The scariest thing about Peeple—an app set to launch in November that’s been described by the Washington Post as “Yelp, but for humans”—is that two women thought that the world needs a shortcut to evaluate fellow human beings based on third-party content rather than actually getting to know them. Based on its description, the app has the same flavor as Rate My Professor, but on Peeple your coworkers, long list of ex-lovers, and friends are all fair game, as long as you have their phone number, can confirm you’re 21 years old, and can link an established Facebook account. The Internet response has been largely negative, and there are petitions circulating to stop the app, but while many are calling it the “burn book” of apps, the inherent potential for mean-ness on Peeple is the tip of the iceberg.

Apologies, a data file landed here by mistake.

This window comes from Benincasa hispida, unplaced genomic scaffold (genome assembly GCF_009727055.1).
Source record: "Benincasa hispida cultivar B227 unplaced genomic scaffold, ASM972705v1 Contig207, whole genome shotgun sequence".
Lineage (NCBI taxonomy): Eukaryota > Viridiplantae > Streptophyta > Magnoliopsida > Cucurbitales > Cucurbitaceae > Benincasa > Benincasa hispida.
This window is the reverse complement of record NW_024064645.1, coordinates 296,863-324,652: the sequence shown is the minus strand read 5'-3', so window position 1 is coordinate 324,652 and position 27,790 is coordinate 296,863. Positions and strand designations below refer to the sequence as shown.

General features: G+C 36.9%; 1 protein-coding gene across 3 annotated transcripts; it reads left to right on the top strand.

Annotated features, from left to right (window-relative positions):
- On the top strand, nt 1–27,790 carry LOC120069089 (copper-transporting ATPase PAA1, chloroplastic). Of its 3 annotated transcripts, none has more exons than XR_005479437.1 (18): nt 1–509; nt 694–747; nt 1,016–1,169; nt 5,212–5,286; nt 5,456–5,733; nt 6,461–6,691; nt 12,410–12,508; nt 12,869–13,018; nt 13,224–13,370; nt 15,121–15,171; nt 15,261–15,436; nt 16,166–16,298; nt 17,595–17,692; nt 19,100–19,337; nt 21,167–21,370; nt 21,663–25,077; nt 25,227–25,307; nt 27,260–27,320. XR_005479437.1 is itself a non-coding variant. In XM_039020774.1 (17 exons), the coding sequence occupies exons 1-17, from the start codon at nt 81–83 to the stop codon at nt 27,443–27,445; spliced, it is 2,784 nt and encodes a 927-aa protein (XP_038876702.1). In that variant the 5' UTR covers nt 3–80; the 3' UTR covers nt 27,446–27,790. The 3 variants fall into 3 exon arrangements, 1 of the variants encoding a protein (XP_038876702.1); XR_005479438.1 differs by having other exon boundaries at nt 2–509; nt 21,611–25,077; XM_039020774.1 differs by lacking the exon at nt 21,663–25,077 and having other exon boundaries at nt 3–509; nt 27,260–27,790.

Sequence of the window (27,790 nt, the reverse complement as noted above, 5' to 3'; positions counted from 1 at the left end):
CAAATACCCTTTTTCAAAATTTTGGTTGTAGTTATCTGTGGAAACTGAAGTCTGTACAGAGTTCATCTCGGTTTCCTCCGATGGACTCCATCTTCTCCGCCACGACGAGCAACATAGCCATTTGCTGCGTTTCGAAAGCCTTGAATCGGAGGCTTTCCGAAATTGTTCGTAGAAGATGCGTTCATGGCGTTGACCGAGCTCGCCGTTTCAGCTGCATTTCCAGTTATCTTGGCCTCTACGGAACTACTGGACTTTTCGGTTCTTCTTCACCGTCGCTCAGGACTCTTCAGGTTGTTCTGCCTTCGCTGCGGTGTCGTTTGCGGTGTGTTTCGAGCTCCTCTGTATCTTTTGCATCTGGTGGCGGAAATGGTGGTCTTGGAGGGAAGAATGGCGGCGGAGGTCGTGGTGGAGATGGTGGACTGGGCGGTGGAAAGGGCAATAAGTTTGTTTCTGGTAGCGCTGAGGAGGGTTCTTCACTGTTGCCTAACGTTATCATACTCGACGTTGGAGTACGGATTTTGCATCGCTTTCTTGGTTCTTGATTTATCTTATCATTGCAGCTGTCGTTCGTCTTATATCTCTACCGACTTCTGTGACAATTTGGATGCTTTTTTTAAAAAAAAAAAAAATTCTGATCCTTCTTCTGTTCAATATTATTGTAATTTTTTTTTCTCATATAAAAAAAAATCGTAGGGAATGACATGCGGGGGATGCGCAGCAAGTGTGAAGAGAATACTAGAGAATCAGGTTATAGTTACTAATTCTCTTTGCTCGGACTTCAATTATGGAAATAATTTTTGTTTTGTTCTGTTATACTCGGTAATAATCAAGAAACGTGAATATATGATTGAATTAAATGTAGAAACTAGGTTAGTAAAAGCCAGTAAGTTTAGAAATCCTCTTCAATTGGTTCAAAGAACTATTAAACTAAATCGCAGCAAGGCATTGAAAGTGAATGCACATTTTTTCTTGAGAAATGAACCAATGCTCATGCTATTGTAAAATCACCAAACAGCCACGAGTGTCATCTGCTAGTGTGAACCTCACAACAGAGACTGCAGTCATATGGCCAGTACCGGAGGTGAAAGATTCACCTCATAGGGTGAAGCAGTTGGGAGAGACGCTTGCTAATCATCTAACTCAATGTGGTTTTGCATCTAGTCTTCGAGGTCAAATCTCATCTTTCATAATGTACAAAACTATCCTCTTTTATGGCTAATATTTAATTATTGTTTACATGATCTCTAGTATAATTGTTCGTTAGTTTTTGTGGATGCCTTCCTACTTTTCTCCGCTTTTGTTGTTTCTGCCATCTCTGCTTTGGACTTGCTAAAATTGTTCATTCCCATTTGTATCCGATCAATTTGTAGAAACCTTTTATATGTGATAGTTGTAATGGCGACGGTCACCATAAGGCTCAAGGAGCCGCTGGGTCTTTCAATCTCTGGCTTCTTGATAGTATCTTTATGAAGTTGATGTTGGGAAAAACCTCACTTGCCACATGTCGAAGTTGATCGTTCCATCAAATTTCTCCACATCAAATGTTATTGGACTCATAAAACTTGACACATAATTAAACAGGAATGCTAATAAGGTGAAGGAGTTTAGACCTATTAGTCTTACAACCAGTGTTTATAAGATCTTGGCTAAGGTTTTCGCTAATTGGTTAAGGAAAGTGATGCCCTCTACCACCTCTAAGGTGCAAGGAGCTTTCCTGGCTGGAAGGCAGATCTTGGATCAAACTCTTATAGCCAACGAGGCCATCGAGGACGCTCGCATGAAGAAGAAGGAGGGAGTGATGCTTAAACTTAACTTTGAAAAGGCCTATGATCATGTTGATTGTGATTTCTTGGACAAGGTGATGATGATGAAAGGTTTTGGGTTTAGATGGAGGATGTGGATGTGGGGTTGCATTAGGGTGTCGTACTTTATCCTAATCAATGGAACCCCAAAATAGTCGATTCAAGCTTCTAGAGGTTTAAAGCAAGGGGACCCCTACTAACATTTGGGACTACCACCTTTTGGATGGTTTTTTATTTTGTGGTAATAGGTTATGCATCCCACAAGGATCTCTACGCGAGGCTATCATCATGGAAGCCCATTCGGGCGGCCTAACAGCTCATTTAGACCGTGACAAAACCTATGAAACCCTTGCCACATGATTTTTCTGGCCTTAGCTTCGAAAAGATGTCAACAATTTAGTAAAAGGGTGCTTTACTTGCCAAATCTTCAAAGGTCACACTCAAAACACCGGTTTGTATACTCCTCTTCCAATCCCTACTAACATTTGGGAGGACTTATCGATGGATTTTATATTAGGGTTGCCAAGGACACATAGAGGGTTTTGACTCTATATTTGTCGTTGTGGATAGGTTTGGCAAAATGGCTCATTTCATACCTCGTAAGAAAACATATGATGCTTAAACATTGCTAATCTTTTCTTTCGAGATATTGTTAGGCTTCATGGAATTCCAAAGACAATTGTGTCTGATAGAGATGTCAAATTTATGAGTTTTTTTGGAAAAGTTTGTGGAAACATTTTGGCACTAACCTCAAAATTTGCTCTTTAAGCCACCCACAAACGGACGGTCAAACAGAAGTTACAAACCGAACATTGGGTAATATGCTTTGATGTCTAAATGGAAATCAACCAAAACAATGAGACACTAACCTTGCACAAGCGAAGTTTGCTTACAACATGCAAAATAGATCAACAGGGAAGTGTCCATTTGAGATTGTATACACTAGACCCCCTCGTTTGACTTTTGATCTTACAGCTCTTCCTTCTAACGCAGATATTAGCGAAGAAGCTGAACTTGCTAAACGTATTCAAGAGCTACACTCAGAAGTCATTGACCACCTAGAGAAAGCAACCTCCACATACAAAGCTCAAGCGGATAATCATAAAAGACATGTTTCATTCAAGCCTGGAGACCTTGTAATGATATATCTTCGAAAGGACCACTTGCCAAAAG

I’ve met my share of one-star people. I’ve dealt with people so horrible that I secretly wished for a universal database where I could malign him or her on a grand scale, with a reach far enough that even people in Switzerland could read my review and recoil in disgust at such a reprehensible specimen of a human being. It’s a petty feeling—no different than wanting to personally fire the waitress that tells you the kitchen ran out of chocolate pudding—that usually lasts anywhere from five minutes to 48 hours. While I think that universal database longings are completely healthy in most situations, they almost always subside when cooler heads prevail, but if there’s an app on your home screen that promises you the immediate gratification of Game of Thrones-style shaming someone–a feeling that’s as satisfying in the moment as drunk texting an ex after too many $5 martinis–can we rely on ourselves to pass that up? Peeple gives that fleeting fury a forum to be actualized and rests the abstract notion of karma in the hands of every random who’s still got your digits in their phone.